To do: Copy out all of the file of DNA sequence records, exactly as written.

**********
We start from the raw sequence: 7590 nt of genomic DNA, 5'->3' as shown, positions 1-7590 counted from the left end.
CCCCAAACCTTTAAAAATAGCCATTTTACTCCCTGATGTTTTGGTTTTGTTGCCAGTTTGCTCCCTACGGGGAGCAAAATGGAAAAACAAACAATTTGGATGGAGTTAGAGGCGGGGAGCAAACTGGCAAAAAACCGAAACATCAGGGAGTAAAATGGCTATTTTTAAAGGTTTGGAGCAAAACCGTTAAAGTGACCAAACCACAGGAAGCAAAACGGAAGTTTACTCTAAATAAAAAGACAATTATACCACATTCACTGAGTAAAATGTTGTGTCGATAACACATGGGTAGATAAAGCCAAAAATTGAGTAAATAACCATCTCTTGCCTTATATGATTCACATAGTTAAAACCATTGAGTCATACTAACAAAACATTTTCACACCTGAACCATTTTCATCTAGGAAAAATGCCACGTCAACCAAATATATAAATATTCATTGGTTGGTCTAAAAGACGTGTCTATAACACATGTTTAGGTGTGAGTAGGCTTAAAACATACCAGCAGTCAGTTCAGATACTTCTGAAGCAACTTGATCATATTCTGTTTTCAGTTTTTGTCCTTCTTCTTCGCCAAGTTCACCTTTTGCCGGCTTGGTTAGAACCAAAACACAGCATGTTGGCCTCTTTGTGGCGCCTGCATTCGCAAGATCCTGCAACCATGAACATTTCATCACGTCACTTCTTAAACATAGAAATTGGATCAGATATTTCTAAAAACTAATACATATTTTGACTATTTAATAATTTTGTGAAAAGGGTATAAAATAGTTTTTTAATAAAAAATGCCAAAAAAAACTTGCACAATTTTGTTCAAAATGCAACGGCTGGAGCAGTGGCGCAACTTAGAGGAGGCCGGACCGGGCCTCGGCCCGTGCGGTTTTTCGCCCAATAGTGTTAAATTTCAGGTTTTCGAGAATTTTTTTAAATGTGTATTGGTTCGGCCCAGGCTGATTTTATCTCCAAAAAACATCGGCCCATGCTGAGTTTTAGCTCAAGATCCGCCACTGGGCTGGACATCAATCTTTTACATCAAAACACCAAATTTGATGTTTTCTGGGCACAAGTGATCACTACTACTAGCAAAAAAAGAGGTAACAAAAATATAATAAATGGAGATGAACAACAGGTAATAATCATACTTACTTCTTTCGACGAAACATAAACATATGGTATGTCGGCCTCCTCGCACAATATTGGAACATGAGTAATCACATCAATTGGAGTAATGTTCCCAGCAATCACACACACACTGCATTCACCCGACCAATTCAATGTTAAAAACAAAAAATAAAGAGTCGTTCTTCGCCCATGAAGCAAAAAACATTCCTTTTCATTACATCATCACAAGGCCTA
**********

We start from the raw sequence: 7590 nt of genomic DNA, 5'->3' as shown, positions 1-7590 counted from the left end.
CCCCAAACCTTTAAAAATAGCCATTTTACTCCCTGATGTTTTGGTTTTGTTGCCAGTTTGCTCCCTACGGGGAGCAAAATGGAAAAACAAACAATTTGGATGGAGTTAGAGGCGGGGAGCAAACTGGCAAAAAACCGAAACATCAGGGAGTAAAATGGCTATTTTTAAAGGTTTGGAGCAAAACCGTTAAAGTGACCAAACCACAGGAAGCAAAACGGAAGTTTACTCTAAATAAAAAGACAATTATACCACATTCACTGAGTAAAATGTTGTGTCGATAACACATGGGTAGATAAAGCCAAAAATTGAGTAAATAACCATCTCTTGCCTTATATGATTCACATAGTTAAAACCATTGAGTCATACTAACAAAACATTTTCACACCTGAACCATTTTCATCTAGGAAAAATGCCACGTCAACCAAATATATAAATATTCATTGGTTGGTCTAAAAGACGTGTCTATAACACATGTTTAGGTGTGAGTAGGCTTAAAACATACCAGCAGTCAGTTCAGATACTTCTGAAGCAACTTGATCATATTCTGTTTTCAGTTTTTGTCCTTCTTCTTCGCCAAGTTCACCTTTTGCCGGCTTGGTTAGAACCAAAACACAGCATGTTGGCCTCTTTGTGGCGCCTGCATTCGCAAGATCCTGCAACCATGAACATTTCATCACGTCACTTCTTAAACATAGAAATTGGATCAGATATTTCTAAAAACTAATACATATTTTGACTATTTAATAATTTTGTGAAAAGGGTATAAAATAGTTTTTTAATAAAAAATGCCAAAAAAAACTTGCACAATTTTGTTCAAAATGCAACGGCTGGAGCAGTGGCGCAACTTAGAGGAGGCCGGACCGGGCCTCGGCCCGTGCGGTTTTTCGCCCAATAGTGTTAAATTTCAGGTTTTCGAGAATTTTTTTAAATGTGTATTGGTTCGGCCCAGGCTGATTTTATCTCCAAAAAACATCGGCCCATGCTGAGTTTTAGCTCAAGATCCGCCACTGGGCTGGACATCAATCTTTTACATCAAAACACCAAATTTGATGTTTTCTGGGCACAAGTGATCACTACTACTAGCAAAAAAAGAGGTAACAAAAATATAATAAATGGAGATGAACAACAGGTAATAATCATACTTACTTCTTTCGACGAAACATAAACATATGGTATGTCGGCCTCCTCGCACAATATTGGAACATGAGTAATCACATCAATTGGAGTAATGTTCCCAGCAATCACACACACACTGCATTCACCCGACCAATTCAATGTTAAAAACAAAAAATAAAGAGTCGTTCTTCGCCCATGAAGCAAAAAACATTCCTTTTCATTACATCATCACAAGGCCTA